Yet, the judgment of Rosh Hashanah takes into account still another factor. This is Maimonides' intent, apparently, in his concluding statement that only G-d knows how to reckon our merits against our demerits. The statement seems superfluous at first glance in light of Maimonides' earlier remarks about the unique "weight" of each of our actions. Once each action is weighed by the Divine Intelligence, then surely the outcome of the calculation is straightforward.

But things are not so simple, as the Midrash helps us understand. The Midrash traces the exile of King Tzidkiyahu and the destruction of the First Temple all the way back to the time of King Solomon – specifically to the wedding of Solomon with the daughter of Pharaoh.

Regardless of Solomon's salutary motivation – the strengthening of the Jewish Commonwealth; and regardless of the fact that Pharaoh's daughter had converted, the Midrash insists that the seeds of our national undoing were planted here. The marriage introduced an ever so subtle acceptance of an alien culture and mind-set, as well as members of the royal entourage steeped in alien values.

On the other hand, the Midrash traces the glorious spiritual achievements of King Solomon – including his building of the Temple – all the way back to Avraham. Avraham had planted the seeds of the monotheistic revolution; he had searched for truth, and followed his discovery of the Almighty far from his father's home and all that was familiar. His initiative finally led to a permanent and public manifestation of the Divine Presence through the Temple.

In other words, the Midrash is telling us: first steps, correct direction, are absolutely crucial! Crucial to the future of our people, and equally crucial to each of us on the Day of Judgment. This is why the weighted system of judgment that Maimonides outlines does not yield an automatic verdict and why Divine Intelligence is also required to reckon our merits against our demerits.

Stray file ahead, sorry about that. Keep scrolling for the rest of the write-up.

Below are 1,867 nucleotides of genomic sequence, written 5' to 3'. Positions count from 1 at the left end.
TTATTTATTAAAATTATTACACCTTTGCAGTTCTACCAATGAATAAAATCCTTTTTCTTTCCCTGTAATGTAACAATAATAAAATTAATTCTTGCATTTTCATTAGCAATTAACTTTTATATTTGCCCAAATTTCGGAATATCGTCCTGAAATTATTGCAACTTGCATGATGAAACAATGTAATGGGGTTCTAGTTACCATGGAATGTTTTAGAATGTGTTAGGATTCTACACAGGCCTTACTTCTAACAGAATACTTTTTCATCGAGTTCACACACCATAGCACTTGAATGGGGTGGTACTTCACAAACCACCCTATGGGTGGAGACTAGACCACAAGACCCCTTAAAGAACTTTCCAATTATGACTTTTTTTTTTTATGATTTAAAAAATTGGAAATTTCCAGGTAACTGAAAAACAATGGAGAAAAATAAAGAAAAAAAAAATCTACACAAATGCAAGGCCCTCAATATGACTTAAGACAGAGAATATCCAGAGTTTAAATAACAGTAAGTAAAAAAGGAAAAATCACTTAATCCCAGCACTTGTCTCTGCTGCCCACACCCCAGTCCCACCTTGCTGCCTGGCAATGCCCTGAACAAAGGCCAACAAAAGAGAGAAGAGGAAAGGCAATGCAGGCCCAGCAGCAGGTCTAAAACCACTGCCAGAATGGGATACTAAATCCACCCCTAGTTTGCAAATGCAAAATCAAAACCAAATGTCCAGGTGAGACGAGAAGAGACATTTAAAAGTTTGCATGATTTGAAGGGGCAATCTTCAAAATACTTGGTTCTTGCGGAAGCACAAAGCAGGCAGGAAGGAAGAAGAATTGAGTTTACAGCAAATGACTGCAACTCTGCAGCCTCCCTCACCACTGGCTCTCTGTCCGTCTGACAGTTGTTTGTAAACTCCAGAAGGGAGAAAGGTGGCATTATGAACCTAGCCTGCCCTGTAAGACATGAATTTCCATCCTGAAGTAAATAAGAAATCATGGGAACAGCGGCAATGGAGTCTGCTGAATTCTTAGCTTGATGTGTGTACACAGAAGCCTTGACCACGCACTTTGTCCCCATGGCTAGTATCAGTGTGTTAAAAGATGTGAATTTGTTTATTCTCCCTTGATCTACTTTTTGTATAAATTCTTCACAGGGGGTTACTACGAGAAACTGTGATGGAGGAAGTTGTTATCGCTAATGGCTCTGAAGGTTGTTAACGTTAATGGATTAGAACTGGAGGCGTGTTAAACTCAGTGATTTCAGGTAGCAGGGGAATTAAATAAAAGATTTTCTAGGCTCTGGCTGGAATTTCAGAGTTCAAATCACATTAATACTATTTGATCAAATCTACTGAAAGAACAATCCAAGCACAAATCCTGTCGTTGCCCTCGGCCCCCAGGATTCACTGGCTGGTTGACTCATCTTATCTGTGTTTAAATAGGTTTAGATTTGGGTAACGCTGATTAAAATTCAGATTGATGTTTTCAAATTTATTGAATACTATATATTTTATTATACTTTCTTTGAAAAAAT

While we may fall short in absolute terms, G-d is willing to take into account an additional factor in G-d's judgment of us on Rosh Hashanah – a factor hinted at both by the veiling of the Day's identity in the Torah, and the emphasis on the hidden moon in the Book of Psalms.

Of course, people do not change direction overnight. G-d knows that much, much better than we do. So he gives us some thirty nights and days – the entire month of Elul – to get moving!


No comments were received this moment
print
send to a Friend
add comment
Hot Topics - articles
Sabbath
Family Relationships
Tefillin
Child Education
Holidays
Elul
Rosh Hashanah
Yom Kippur
Sukkos
Chanukah
Tu B`Shvat
Purim
Pesach
Counting the Omer
Lag BeOmer
Shavuos
The Three Weeks-Tisha B`Av
Basics of Judaism
Life and After Life
Wit & Wisdom for Life
Jewish Perspectives
Success Stories
Torah Giants
Weekly Parasha
The Daily Tip
Mysticism and Kaballa
Science and Judaism
Prayer
Developing Your Personality
Reasons Behind the Mitzvos
Between Israel and the Nations
Faith and Trust
Outlook and Belief
Arachim Activities
Jewish current events
About Us |  Contact |  Your Questions |  Events |  Pictures |  Video and Audio |  Home |  Articles |  Donate |  Main Menu:  
Jewish current events |  General Questions |  Story for Shabbos |  ׳׳§׳˜׳•׳׳œ׳™׳” ׳™׳”׳•׳“׳™׳× |  Arachim Activities |  Outlook and Belief |  Sabbath and Holidays |  Faith and Trust |  Between Israel and the Nations |  Reasons Behind the Mitzvos |  Developing Your Personality |  Prayer |  Science and Judaism |  Mysticism and Kaballa |  The Daily Tip |  Weekly Parasha |  Torah Giants |  Success Stories |  Jewish Perspectives |  Wit & Wisdom for Life |  Life and After Life |  Basics of Judaism |  Holidays |  Child Education |  Tefillin |  Family Relationships |  Sabbath |  Pirkei Avot |  Subjects:  
RSS |  More: